By Leo Coughlin
An idea well worth looking into and with far more merit than the notion advanced by dreamers that the western portions of Clearwater should secede from the mother city is that advanced by Dave Shimkus.
Namely, that Belleair, Belleair Bluffs, Belleair Beach, Belleair Shore and the unincorporated areas just south of Belleair Bluffs be amalgamated into one municipality. Altogether they would make a city of 13,000 or so population.
It’s an idea that has sprouted before but that has never taken enough root to give it life.
As an aside, the pipe dream that Island Estates, Clearwater Beach and Sand Key should separate from Clearwater and set up in the city business themselves is absurd, silly, wacky and, in fact, totally unworkable.
More on that on another Thursday. (With particulars.)
Shimkus renewed the idea of an enlarged gaggle of Belleairs after the dust settled last week at the scrimmage in the Bluffs City Hall that fired up tempers over the fire department situation.
Were his idea – one that has come up before – to be implemented it would reduce the number of municipalities in Pinellas County to 21.
Come to think of it, The Redingtons – North, Beach and Shores – ought to be glued together into one city as well. And maybe it would make sense to throw Indian Shores in with group, too.
Most counties in Florida have one or two municipalities. Some counties double as cities – Jacksonville/Duval, Miami/Dade.
How things ever got out of hand in Pinellas with the Legislature allowing a grand total of 24 cities and towns is incredible. St. Petersburg, Clearwater and Largo make sense. All the rest should be in county government jurisdiction.
Think of it – overlapping police forces in some instances, although this has been partly eroded with the Sheriff’s Office performing police duties in some municipalities.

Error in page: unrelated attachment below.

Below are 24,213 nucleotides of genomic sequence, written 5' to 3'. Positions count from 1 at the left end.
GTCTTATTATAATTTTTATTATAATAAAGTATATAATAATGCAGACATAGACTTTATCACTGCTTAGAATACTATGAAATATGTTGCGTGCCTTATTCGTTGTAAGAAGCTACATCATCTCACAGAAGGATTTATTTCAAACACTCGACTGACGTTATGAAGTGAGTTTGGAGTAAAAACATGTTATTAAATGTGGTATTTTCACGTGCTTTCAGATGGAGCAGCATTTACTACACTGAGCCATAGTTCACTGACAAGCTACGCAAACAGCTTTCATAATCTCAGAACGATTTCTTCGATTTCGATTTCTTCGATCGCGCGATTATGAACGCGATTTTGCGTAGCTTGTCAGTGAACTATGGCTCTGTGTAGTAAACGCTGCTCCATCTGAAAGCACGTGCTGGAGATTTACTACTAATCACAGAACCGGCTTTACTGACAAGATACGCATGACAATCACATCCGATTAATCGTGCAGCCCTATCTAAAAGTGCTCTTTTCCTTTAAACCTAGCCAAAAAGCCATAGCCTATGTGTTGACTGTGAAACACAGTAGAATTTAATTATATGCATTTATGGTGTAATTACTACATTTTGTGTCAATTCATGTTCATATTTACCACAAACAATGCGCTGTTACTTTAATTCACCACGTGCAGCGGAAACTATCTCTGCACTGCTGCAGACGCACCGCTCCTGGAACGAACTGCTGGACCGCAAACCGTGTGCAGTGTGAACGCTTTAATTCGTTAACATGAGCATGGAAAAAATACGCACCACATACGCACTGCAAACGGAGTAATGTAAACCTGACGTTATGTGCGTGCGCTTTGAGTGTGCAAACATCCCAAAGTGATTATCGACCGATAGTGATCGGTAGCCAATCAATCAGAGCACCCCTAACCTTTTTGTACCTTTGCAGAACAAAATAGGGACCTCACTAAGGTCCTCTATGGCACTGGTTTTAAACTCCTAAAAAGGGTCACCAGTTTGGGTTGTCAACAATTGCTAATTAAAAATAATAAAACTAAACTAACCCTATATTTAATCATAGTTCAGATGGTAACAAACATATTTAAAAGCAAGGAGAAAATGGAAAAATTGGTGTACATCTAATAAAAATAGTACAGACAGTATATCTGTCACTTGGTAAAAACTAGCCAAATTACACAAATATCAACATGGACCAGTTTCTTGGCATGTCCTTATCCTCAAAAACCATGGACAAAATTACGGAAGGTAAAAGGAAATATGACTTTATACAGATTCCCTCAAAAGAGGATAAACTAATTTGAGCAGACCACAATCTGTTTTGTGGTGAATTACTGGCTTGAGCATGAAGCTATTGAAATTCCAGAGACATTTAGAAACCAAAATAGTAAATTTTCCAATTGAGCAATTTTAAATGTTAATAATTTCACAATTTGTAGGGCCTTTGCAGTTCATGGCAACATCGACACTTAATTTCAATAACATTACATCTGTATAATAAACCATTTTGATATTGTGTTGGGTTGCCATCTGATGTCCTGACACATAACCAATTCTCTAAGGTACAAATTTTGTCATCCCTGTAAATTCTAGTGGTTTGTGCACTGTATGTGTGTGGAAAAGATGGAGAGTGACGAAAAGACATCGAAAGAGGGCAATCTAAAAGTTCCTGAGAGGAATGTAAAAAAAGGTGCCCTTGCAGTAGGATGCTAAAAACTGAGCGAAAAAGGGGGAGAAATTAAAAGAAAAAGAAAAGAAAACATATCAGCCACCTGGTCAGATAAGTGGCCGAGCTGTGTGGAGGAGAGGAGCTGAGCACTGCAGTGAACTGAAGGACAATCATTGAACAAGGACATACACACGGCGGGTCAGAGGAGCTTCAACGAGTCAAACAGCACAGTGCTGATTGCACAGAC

Think of it – overlapping fire and rescue services, although this is being addressed in a quiet and persistent way and before long the county brains will have had their way and the whole shebang will be consolidated.
Those are just two instances of duplicated services in small areas where a county operation would be more efficient and less costly.
But back to Shimkus.
The predicate of his idea springs from the fire situation and the possible prospect of the Bluffs having to contract with Largo for fire services.
This sends shivers of horror through many Bluffonians. The very suggestion of the idea is anathema. But, dollars to doughnuts, that is how it is likely to go.
You see, the Bluffs was carved out of Largo and there is a strong feeling in the town to have as little to do with Largo as possible.
Yes, it’s that old human nature that fuels itself on dislikes and hates, etc., the stuff that historically makes we humans inclined to hurt and kill our fellows, despite the importunings of the religious figures who are ignored, by and large.
“We don’t want billboards and strip clubs and such in the Belleairs,” Shimkus said. “We want it to remain a small town, while maximizing the benefits of being a larger city.”
He pointed out that Belleair has a police force and trash pick up, along with a park district program, that the Bluffs has a business and shopping district and a fire department, while the rest – Belleair Beach, Belleair Shore, Harbor Bluffs and Harbor Hills – are strictly residential.
“It only makes sense to investigate the possibility,” Shimkus says, and he is right.
He would like to see a resident and commissioner from each of the municipalities with a couple of representatives from the unincorporated areas along with a county figure to explore the idea.
The idea makes eminent sense.
Of course, it would be an uphill struggle because of that old bugaboo – human nature.
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